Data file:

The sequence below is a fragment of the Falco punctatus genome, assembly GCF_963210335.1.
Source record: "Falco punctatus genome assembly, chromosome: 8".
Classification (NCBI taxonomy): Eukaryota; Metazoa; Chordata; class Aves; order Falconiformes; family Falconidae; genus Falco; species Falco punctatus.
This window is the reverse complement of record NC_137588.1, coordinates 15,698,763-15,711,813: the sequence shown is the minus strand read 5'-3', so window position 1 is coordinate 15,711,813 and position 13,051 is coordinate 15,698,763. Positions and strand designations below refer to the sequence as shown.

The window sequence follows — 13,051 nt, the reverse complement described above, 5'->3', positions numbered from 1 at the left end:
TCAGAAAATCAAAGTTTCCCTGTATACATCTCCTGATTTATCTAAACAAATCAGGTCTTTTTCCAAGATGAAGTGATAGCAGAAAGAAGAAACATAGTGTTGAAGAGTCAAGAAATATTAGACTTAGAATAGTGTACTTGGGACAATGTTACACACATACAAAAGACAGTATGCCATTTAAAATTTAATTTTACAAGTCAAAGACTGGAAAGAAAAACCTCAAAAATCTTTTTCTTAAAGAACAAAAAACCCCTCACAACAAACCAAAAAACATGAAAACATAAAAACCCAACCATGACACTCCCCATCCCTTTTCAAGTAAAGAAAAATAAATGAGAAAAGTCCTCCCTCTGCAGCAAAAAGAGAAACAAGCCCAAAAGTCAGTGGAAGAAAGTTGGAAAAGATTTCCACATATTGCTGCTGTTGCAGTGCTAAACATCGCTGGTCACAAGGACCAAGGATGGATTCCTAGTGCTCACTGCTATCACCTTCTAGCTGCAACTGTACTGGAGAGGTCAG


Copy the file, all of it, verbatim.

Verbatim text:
The sequence below is a fragment of the Falco punctatus genome, assembly GCF_963210335.1.
Source record: "Falco punctatus genome assembly, chromosome: 8".
Classification (NCBI taxonomy): Eukaryota; Metazoa; Chordata; class Aves; order Falconiformes; family Falconidae; genus Falco; species Falco punctatus.
This window is the reverse complement of record NC_137588.1, coordinates 15,698,763-15,711,813: the sequence shown is the minus strand read 5'-3', so window position 1 is coordinate 15,711,813 and position 13,051 is coordinate 15,698,763. Positions and strand designations below refer to the sequence as shown.

The window sequence follows — 13,051 nt, the reverse complement described above, 5'->3', positions numbered from 1 at the left end:
TCAGAAAATCAAAGTTTCCCTGTATACATCTCCTGATTTATCTAAACAAATCAGGTCTTTTTCCAAGATGAAGTGATAGCAGAAAGAAGAAACATAGTGTTGAAGAGTCAAGAAATATTAGACTTAGAATAGTGTACTTGGGACAATGTTACACACATACAAAAGACAGTATGCCATTTAAAATTTAATTTTACAAGTCAAAGACTGGAAAGAAAAACCTCAAAAATCTTTTTCTTAAAGAACAAAAAACCCCTCACAACAAACCAAAAAACATGAAAACATAAAAACCCAACCATGACACTCCCCATCCCTTTTCAAGTAAAGAAAAATAAATGAGAAAAGTCCTCCCTCTGCAGCAAAAAGAGAAACAAGCCCAAAAGTCAGTGGAAGAAAGTTGGAAAAGATTTCCACATATTGCTGCTGTTGCAGTGCTAAACATCGCTGGTCACAAGGACCAAGGATGGATTCCTAGTGCTCACTGCTATCACCTTCTAGCTGCAACTGTACTGGAGAGGTCAG